The Van Nest-Hoff-Vannatta Farmstead is located on a seven-acre property in Harmony Township, Warren County, New Jersey. The property, which lies along County Route 519, was originally part of a much larger parcel that was acquired in 2001 by the State of New Jersey with Green Acre Funds. The remarkably intact farmstead was listed on the New Jersey and National Registers of Historic Places in 2005 as a representative illustration of the rural region’s architecture and agricultural practices during the 18th and 19th centuries.
Three of the building are noteworthy individual examples:
– The c. 1824 bank barn, comprised of a frame, six-bay upper level, accessed by an earthen ramp on the north side and a stone lower level or stable facing south, is an outstanding example of the largest of its type as well as of traditional mortise and tenon construction.
– The stone house, which comprises a double-pile, one and a half story main block constructed in the late 18th centiry, perhaps somewhat earlier, and a two-bay east extension dating c. 1810, is a notable example of traditional masonry construction and the region’s early domestic architecture.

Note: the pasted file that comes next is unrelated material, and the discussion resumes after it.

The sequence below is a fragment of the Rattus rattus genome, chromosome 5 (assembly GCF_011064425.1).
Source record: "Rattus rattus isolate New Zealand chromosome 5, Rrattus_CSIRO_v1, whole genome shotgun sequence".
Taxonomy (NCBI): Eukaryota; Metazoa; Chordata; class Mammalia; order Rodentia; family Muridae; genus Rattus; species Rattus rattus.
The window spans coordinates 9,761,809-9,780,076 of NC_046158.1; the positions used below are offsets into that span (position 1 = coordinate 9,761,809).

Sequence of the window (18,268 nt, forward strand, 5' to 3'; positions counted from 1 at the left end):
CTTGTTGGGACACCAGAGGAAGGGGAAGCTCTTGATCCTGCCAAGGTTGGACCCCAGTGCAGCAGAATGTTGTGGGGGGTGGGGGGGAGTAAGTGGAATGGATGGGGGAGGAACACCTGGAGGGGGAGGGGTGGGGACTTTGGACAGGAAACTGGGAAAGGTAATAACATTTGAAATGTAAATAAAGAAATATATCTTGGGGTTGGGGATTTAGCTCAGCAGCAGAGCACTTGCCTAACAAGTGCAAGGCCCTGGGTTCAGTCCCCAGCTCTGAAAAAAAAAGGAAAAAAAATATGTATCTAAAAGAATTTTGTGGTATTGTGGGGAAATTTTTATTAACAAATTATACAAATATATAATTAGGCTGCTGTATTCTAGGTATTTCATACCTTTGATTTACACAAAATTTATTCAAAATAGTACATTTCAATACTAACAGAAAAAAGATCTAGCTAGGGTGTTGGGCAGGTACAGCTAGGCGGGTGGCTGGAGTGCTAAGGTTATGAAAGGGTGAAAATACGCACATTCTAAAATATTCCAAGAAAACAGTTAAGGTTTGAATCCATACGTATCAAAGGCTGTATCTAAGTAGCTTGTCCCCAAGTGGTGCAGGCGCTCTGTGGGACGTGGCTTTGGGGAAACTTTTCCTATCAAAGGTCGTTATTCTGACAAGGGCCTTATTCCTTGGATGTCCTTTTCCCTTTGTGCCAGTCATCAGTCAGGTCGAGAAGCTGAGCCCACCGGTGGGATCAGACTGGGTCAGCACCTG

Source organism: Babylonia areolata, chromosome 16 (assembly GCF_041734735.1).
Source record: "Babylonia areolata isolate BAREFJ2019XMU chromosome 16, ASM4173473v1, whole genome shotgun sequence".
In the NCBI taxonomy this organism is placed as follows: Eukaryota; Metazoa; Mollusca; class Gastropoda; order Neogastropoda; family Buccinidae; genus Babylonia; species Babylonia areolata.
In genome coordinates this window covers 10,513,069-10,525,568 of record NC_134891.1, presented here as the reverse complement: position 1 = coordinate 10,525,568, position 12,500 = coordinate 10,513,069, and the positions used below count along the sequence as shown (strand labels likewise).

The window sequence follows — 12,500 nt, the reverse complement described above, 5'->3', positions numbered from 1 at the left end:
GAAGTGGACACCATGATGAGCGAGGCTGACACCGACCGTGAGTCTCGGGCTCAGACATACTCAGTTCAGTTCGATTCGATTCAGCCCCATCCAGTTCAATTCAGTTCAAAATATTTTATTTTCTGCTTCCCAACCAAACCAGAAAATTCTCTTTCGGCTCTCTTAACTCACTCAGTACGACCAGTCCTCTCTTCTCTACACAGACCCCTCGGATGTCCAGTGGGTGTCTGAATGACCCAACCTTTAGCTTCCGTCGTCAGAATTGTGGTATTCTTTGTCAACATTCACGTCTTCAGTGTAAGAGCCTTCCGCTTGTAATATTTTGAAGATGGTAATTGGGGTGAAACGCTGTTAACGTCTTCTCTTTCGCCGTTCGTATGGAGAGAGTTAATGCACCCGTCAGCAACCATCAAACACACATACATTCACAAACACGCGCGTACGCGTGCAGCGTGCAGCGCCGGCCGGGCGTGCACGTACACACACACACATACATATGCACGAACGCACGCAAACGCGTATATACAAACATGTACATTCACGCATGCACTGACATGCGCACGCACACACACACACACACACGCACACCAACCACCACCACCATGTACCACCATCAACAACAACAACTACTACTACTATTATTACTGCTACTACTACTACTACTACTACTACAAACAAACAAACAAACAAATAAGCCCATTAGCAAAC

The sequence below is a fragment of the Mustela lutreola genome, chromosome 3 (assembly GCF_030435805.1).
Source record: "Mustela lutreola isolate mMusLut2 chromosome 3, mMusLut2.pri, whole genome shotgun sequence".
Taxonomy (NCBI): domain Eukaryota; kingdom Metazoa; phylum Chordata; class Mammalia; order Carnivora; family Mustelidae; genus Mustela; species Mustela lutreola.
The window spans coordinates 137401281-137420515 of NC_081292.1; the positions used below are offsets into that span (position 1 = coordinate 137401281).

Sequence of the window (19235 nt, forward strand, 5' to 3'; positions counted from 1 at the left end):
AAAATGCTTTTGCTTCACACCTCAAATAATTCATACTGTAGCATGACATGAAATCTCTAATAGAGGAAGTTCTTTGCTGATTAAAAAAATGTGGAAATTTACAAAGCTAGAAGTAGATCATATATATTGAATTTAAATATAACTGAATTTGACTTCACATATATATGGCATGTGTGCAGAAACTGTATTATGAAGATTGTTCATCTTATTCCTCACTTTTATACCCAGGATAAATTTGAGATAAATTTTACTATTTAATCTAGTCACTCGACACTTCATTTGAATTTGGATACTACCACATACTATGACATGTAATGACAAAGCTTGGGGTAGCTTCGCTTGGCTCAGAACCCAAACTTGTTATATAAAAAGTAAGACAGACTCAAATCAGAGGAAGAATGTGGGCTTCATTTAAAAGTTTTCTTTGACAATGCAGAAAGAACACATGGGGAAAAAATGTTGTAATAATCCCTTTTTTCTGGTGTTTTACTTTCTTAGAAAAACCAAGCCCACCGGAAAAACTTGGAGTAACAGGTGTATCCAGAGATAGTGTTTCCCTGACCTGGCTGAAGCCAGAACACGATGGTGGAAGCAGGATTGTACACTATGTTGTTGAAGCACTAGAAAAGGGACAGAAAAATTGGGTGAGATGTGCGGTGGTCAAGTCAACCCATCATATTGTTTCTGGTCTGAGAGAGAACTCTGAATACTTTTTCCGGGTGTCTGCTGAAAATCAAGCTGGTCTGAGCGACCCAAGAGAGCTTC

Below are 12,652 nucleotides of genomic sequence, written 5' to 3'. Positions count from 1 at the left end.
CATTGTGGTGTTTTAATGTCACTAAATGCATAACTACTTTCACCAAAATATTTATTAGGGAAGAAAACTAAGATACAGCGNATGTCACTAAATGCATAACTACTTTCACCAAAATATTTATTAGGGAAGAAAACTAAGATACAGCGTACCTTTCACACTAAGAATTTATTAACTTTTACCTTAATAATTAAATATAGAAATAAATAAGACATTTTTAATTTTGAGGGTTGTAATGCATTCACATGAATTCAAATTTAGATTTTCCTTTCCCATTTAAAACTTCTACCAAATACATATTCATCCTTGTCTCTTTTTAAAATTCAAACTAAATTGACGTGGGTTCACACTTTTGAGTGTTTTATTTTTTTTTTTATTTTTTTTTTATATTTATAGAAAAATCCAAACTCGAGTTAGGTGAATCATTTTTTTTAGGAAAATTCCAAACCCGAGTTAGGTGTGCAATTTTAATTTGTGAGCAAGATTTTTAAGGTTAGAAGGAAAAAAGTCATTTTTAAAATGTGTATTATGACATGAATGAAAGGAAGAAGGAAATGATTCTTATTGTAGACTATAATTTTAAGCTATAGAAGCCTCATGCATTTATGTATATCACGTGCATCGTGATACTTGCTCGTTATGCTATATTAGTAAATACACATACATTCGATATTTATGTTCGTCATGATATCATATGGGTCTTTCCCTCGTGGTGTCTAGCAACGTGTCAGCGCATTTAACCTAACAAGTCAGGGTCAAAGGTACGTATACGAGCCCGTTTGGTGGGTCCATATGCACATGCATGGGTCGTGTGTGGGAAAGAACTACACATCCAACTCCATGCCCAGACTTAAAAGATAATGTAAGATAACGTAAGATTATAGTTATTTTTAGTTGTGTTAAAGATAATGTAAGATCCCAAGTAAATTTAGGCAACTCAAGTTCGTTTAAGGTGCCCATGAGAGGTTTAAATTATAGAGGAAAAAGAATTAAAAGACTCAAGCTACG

– The early 19th century out kitchen is a rare two-story example of its type and, remarkable, retains a cooking fireplace with intact bake oven.
– Five other frame outbuildings on the property of late 19/early 20th century date – three wagon houses with gable entries and flanking corncribs, a smoke house and a privy.
The farmstead exemplifies the region’s largest farmsteads, properties that clearly express the success of their owners.
The original tract of 768 acres was likely settled by John Van Nest around 1763, and subsequently owned by brothers John and Abel Hoff during the early 19th century, followed by William M. Vannatta, who in 1856 acquired the southern half of what was by then a 590-acre tract contain the farmstead, by the right of John Hoff’s will. Vannatta moved to the Italianate-style new house overlooking the farmstead sometime in the 1860s, after which the farmstead was rented to a succession of tenant farmers. These tenant farmers included Jacob Fry in the 1860s, John Koch in the 1930s, Russell Reeder in the 1940s, Shorty Featherman 1945-1960. This practice was continued by his descendants who owned the property until 1960. In 1960 a contract of sale was entered for 289.35 acres with Carl Hartung and his wife Stella Hartung. In 1976 the property was conveyed to Round Valley, Inc., and in 1977 it was conveyed to William and Phyllis McGlynn. They conveyed the 7 acre farmstead parcel to the State of New Jersey Department of Environmental Protection.